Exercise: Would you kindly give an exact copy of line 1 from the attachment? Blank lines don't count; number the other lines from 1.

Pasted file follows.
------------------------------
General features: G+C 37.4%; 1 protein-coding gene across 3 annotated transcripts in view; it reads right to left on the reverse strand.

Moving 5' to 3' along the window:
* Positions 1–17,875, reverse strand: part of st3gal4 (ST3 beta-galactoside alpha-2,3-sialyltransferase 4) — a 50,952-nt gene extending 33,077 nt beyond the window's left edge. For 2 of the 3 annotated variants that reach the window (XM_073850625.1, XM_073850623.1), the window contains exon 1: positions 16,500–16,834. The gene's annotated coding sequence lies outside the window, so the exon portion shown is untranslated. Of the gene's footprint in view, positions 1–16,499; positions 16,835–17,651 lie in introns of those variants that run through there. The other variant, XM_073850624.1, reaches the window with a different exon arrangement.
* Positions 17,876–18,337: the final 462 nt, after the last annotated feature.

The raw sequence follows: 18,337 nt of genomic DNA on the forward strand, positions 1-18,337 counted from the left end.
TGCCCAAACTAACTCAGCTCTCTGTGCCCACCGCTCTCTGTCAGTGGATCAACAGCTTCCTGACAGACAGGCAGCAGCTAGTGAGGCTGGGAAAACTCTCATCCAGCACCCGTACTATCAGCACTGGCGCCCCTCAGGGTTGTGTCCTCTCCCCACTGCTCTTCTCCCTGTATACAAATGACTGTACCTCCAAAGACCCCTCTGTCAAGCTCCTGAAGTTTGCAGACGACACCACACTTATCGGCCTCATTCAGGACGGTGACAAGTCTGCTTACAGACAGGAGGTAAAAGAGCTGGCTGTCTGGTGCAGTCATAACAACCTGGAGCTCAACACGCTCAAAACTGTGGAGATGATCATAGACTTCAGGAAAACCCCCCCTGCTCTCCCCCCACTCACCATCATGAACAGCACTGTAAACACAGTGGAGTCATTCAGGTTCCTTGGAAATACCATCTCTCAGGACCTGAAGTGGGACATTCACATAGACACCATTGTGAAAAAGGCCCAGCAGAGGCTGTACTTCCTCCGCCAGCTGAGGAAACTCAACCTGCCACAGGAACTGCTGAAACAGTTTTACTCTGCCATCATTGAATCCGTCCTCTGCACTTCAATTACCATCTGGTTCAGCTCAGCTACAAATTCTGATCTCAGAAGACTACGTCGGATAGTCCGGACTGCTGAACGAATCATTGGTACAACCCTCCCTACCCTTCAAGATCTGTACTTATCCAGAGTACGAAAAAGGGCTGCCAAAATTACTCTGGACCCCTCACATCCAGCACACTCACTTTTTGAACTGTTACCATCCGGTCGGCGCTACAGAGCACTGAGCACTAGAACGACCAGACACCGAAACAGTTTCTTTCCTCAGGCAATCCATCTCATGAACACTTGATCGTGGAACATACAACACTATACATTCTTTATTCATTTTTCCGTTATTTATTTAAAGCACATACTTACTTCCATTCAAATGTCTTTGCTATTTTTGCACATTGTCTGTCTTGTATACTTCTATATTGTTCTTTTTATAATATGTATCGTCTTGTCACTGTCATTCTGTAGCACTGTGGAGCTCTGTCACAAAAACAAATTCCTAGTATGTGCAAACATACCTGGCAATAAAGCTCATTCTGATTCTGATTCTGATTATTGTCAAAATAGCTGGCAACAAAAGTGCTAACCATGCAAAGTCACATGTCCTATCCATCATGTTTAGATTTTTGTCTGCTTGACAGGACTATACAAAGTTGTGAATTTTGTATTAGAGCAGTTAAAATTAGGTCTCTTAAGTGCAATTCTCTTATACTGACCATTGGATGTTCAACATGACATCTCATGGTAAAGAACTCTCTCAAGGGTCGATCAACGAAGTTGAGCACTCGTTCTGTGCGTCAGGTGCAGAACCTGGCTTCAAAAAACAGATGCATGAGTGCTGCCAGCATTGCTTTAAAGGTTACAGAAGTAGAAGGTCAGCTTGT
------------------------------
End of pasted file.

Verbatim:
General features: G+C 37.4%; 1 protein-coding gene across 3 annotated transcripts in view; it reads right to left on the reverse strand.